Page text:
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Forget Being a Lawyer, Become a Lobbyist Instead

By Casey C. Sullivan, Esq. | Last updated on

Does the Donald having you itching for a career in politics? Does litigating poorly designed laws make you wish you had a hand in writing better ones? Don't worry, you don't have to become a politician in order to change the law -- working as a lobbyist can be a much more lucrative alternative. How lucrative? Eleven thousand lobbyists spent over $3 billion last year to influence the political process.

And lawyers are well situated to pursue a career as lobbyists. From their ability to understand laws, to their dedication to their clients' needs, to their sometimes questionable moral compasses, attorneys can be the influence peddlers.

Why Lawyers Make the Best Lobbyists

Sure, lobbyists are a hated profession. Their reputation is so bad that the lobbyists' own lobby dropped the word from its name. That's right, two years ago, the American League of Lobbyists, an industry group advocating for the rights of professional lobbyists, decided it would be better to be known as the Association of Government Relations Professionals. And they'd like you to know they don't just walk the halls of Congress handing out fistfuls of cash -- lobbyist also represent the interests of puppies, apples, and small town defense contractors.

But hey, if you wanted to be loved, you would have become a teacher, not a lawyer. That's why so many esquires make for great lobbyists: they know how to fight vigorously for their clients' interests, public scorn be damned. A few other characteristics make lawyers ideal lobbyists as well: the ability to read and interpret legislation chief among them, followed quickly by a willingness slog through stacks of caselaw or congressional reports. In fact, some of the most powerful K Street lobbying firms are law firms.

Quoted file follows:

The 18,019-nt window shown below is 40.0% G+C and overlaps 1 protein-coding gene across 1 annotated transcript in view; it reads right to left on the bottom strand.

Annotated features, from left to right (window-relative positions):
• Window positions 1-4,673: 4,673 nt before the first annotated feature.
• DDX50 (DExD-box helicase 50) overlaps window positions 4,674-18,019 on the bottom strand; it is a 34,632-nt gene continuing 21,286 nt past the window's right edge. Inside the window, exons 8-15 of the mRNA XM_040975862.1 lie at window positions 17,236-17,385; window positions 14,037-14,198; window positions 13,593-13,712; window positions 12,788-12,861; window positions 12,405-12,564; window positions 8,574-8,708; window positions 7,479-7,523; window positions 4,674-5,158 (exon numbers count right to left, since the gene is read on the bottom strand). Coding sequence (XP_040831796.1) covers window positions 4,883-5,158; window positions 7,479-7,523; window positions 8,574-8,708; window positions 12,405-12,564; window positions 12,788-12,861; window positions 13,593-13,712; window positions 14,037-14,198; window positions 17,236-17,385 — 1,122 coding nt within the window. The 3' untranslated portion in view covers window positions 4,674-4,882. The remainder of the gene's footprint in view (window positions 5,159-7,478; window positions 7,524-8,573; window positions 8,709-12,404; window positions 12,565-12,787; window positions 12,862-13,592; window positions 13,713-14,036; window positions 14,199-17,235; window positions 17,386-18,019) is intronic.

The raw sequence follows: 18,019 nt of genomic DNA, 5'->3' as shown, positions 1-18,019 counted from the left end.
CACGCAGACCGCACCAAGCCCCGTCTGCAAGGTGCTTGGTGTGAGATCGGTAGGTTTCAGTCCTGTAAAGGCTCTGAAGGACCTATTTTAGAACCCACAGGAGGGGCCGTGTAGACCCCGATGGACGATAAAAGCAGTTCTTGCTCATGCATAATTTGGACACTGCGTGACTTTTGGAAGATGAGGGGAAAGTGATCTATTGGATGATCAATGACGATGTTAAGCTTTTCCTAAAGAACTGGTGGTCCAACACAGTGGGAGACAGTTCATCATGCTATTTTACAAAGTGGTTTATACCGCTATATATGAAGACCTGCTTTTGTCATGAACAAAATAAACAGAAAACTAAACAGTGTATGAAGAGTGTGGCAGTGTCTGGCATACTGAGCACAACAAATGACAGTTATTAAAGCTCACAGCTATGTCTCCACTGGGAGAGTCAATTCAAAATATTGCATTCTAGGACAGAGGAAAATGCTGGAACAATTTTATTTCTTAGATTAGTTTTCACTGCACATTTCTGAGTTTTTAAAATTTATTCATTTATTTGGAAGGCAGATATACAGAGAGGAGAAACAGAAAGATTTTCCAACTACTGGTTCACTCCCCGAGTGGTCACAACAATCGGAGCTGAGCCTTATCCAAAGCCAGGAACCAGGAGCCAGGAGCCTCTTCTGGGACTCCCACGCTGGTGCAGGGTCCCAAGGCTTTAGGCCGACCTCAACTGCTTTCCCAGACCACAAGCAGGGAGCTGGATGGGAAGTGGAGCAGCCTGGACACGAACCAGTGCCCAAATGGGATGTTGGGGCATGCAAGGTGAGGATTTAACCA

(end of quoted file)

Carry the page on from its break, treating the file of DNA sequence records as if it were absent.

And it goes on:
How to Become a Lobbyist

Of course, you don't just stumble upon a lobbying career. While knowing and working with the law is a great help, lawyers also need to be immersed in the political process. Most lobbyists will have a fair amount of experience working in the political field, as a congressional aide, employee in a federal or state agency, or as a worker on a political campaign. So if you want to get into lobbying, consider spending a month or two helping Deez Nuts to feel the Bern.

Plenty of lawyers already work as pseudo-lobbyists. Under the Lobbying Disclosure Act, people who make two or more contacts with government officials and who spend 20 percent of their work influencing legislation are required to register as lobbyists. Yet, there are only about 10,000 registered lobbyists, though Reuters reports that as many as 90,000 people are actually engaged in lobbying. They must just keep it at 19 percent of their work hours.

And just think -- that could be you!

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